Community Board 2 turnaround; From divisiveness to decisiveness
By Brad Hoylman 
Not so long ago, mention to a neighbor that you were a member of the community board, and you might elicit a groan, a roll of the eyes or both. The popular perception of community boards was that they were insular, out-of-touch, minor fiefdoms controlled by a small handful.

Business improvement district’s work is paying off
By Jennifer Falk
For the dynamic Union Square district, 2007 marked another major leap forward for the neighborhood’s continuing revitalization. The eclectic energy along 14th St. and around Union Square Park is evident in the area’s rich mix of retail stores and restaurants, Off Broadway and multiplex theaters, museum and exhibition spaces, universities, hospitals and the city’s first and largest Greenmarket.

It was the best of times, it was the worst of times
By Andrew Berman
The pace and scale of new development in our neighborhoods — proposed and actual — continue to grow at a phenomenal rate, making this the most challenging time for neighborhood preservation efforts since the days of Robert Moses. Many new plans and projects setting far-reaching precedents could shape our neighborhoods for years to come.

The state of the city’s streets: A year to remember?
By Graham T. Beck 
The year 2007 may prove to be one of the most important years in the storied history of New York City’s development. In a future timeline of urban advances, it might be printed in as big a font and as bold a type as 1811 — when the grid system was adopted — or 1904 — when the I.R.T. subway opened.

Tribeca and Chelsea sections starting to take shape
By Christopher W. Martin
Building toward the 10th anniversary of the Hudson River Park Act, 2007 witnessed several accomplishments in construction and park use that brought the vision of a completed and fully operational park one step closer to reality.

New schools, new president, new parks and, pretty soon, new voting machines
By Keen Berger
From this Democratic district leader’s perspective, the past year was not great, but not horrible either. Many disasters were dodged or stalled. All is in process, nothing finished.

Villager Arts & Lifestyles

Parsons celebrates new ‘urban quad’
By Stephanie Murg
On the corner of Fifth Avenue and 13th Street, a series of Jim Dine prints hangs in a gallery where a Dumpster used to be. A housekeeping closet has morphed into an airy white seminar room fitted out with the latest electronic gadgets.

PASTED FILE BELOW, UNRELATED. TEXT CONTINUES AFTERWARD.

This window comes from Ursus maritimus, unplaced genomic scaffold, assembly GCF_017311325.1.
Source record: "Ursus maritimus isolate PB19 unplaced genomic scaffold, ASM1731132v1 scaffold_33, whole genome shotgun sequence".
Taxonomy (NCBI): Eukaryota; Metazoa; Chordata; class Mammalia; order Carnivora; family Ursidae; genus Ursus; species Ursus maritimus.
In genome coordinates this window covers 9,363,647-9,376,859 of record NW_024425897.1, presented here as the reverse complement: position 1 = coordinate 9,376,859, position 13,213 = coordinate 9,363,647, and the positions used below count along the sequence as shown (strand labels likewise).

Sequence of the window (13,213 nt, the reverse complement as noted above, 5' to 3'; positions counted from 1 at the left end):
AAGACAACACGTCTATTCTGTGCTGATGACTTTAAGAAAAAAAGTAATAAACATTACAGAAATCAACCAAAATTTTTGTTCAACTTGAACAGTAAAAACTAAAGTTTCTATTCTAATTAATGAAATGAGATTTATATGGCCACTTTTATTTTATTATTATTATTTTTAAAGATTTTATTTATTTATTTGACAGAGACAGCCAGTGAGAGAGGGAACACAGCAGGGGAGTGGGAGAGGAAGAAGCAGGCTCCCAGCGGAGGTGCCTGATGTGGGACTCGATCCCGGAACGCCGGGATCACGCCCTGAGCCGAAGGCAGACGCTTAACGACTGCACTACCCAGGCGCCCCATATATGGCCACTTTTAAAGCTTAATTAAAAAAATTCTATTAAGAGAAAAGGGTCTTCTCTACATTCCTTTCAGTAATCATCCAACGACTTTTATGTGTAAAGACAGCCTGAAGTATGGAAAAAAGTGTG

Koch on Film
By Ed Koch.
“The Counterfeiters” (+) This film is based on a true incident although it doesn’t pretend to be a documentary. It focuses on some of the Jewish prisoners in the Sachsenhausen concentration camp during the Holocaust.
“The Band’s Visit” (+) The story is banal but sweet. Eight members of an Egyptian band travel to Israel where they are scheduled to perform at an Arab cultural center. They arrive in the wrong Israeli city.

Starting from scratch
By Rania Richardson
“I’ve been flirting with modern art for awhile, and my music videos have played in a bunch of museums,” says Michel Gondry, the multitalented French director who gained prominence in 2004 with “Eternal Sunshine of the Spotless Mind.” He credits art dealer Jeffrey Deitch with encouraging the connection of his art to his films.

Pink Martini’s ‘mini-orchestra’ intoxicates listeners
By Todd Simmons
The dazzling 12-piece “mini-orchestra” Pink Martini headlines a show this weekend at Avery Fisher Hall. In the midst of a national tour promoting their eclectic new album, “Hey Eugene!,” the multicultural band from Portland, Oregon continues to be as entertaining as ever.

‘City of Men’ delivers emotional punches
By Steven Snyder
There’s no denying the similarities between the new “City of Men” and 2002’s “City of God,” the Oscar nominated sensation hailed by critic Roger Ebert as one of the best movies ever made. In large part, both films are the brainchild of filmmaker Fernando Meirelles, who became an international star with “God” and returns with “Men” as a producer.